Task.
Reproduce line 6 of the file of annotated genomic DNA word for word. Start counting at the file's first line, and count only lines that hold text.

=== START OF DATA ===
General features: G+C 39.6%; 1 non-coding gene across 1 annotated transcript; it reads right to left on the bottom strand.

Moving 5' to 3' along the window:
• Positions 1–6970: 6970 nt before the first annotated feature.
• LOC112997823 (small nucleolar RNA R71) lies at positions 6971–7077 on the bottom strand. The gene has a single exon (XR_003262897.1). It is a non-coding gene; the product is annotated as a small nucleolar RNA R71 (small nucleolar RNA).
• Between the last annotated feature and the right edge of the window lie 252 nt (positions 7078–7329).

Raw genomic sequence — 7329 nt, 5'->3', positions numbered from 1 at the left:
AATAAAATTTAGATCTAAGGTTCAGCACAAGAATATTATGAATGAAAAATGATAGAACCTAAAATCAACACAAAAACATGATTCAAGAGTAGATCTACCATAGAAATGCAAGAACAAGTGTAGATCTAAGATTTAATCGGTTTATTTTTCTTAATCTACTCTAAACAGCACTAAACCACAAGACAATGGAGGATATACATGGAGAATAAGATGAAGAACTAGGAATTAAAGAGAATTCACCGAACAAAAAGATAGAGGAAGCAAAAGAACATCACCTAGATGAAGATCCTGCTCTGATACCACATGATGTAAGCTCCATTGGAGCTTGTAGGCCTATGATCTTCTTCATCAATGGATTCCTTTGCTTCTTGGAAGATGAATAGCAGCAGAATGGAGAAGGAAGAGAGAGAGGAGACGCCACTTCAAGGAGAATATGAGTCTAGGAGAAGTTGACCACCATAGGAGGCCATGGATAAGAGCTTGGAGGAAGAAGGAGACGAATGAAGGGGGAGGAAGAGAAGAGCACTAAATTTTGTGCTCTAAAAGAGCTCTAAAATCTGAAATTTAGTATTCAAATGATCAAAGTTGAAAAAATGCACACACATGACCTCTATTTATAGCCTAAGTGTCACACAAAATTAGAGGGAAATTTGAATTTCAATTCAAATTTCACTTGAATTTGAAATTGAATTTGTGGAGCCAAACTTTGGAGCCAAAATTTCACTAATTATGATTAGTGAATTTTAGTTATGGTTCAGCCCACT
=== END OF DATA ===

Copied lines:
Raw genomic sequence — 7329 nt, 5'->3', positions numbered from 1 at the left: